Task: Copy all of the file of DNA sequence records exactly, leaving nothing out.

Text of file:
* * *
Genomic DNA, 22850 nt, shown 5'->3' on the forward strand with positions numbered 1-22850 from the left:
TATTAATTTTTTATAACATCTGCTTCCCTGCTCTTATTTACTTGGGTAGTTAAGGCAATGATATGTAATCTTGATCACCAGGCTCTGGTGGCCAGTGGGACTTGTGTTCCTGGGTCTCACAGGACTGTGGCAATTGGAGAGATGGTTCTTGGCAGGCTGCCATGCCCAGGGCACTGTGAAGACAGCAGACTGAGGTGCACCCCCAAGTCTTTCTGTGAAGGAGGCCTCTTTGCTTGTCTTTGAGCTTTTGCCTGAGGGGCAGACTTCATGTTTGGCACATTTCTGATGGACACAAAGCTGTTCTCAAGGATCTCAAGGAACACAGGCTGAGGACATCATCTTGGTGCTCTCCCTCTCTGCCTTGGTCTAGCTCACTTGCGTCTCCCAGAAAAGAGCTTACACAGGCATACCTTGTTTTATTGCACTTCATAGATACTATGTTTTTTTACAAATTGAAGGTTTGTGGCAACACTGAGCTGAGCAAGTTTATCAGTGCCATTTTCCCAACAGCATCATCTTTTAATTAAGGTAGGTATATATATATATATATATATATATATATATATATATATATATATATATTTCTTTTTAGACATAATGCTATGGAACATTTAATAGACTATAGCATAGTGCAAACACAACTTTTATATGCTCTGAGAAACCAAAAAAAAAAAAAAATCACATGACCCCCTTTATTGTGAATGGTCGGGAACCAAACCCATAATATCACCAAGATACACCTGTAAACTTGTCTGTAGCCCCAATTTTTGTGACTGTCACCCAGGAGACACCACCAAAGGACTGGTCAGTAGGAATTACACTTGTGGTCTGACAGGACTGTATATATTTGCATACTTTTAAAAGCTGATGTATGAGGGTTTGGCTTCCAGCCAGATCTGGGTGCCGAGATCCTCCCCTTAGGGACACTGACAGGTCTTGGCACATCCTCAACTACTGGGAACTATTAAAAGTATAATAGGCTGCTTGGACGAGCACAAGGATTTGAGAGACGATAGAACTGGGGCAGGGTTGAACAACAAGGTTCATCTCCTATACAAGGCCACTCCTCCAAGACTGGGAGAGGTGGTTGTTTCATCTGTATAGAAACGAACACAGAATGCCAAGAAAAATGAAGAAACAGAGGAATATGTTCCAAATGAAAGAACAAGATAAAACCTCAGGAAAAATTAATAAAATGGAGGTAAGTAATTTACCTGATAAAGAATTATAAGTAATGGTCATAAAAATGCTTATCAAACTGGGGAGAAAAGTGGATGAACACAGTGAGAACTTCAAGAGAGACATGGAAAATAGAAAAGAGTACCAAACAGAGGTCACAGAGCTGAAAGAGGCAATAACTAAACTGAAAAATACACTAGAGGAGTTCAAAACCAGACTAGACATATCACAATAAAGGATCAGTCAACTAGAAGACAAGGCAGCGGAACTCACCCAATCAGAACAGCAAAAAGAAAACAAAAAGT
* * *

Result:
Genomic DNA, 22850 nt, shown 5'->3' on the forward strand with positions numbered 1-22850 from the left:
TATTAATTTTTTATAACATCTGCTTCCCTGCTCTTATTTACTTGGGTAGTTAAGGCAATGATATGTAATCTTGATCACCAGGCTCTGGTGGCCAGTGGGACTTGTGTTCCTGGGTCTCACAGGACTGTGGCAATTGGAGAGATGGTTCTTGGCAGGCTGCCATGCCCAGGGCACTGTGAAGACAGCAGACTGAGGTGCACCCCCAAGTCTTTCTGTGAAGGAGGCCTCTTTGCTTGTCTTTGAGCTTTTGCCTGAGGGGCAGACTTCATGTTTGGCACATTTCTGATGGACACAAAGCTGTTCTCAAGGATCTCAAGGAACACAGGCTGAGGACATCATCTTGGTGCTCTCCCTCTCTGCCTTGGTCTAGCTCACTTGCGTCTCCCAGAAAAGAGCTTACACAGGCATACCTTGTTTTATTGCACTTCATAGATACTATGTTTTTTTACAAATTGAAGGTTTGTGGCAACACTGAGCTGAGCAAGTTTATCAGTGCCATTTTCCCAACAGCATCATCTTTTAATTAAGGTAGGTATATATATATATATATATATATATATATATATATATATATATATATATTTCTTTTTAGACATAATGCTATGGAACATTTAATAGACTATAGCATAGTGCAAACACAACTTTTATATGCTCTGAGAAACCAAAAAAAAAAAAAAATCACATGACCCCCTTTATTGTGAATGGTCGGGAACCAAACCCATAATATCACCAAGATACACCTGTAAACTTGTCTGTAGCCCCAATTTTTGTGACTGTCACCCAGGAGACACCACCAAAGGACTGGTCAGTAGGAATTACACTTGTGGTCTGACAGGACTGTATATATTTGCATACTTTTAAAAGCTGATGTATGAGGGTTTGGCTTCCAGCCAGATCTGGGTGCCGAGATCCTCCCCTTAGGGACACTGACAGGTCTTGGCACATCCTCAACTACTGGGAACTATTAAAAGTATAATAGGCTGCTTGGACGAGCACAAGGATTTGAGAGACGATAGAACTGGGGCAGGGTTGAACAACAAGGTTCATCTCCTATACAAGGCCACTCCTCCAAGACTGGGAGAGGTGGTTGTTTCATCTGTATAGAAACGAACACAGAATGCCAAGAAAAATGAAGAAACAGAGGAATATGTTCCAAATGAAAGAACAAGATAAAACCTCAGGAAAAATTAATAAAATGGAGGTAAGTAATTTACCTGATAAAGAATTATAAGTAATGGTCATAAAAATGCTTATCAAACTGGGGAGAAAAGTGGATGAACACAGTGAGAACTTCAAGAGAGACATGGAAAATAGAAAAGAGTACCAAACAGAGGTCACAGAGCTGAAAGAGGCAATAACTAAACTGAAAAATACACTAGAGGAGTTCAAAACCAGACTAGACATATCACAATAAAGGATCAGTCAACTAGAAGACAAGGCAGCGGAACTCACCCAATCAGAACAGCAAAAAGAAAACAAAAAGT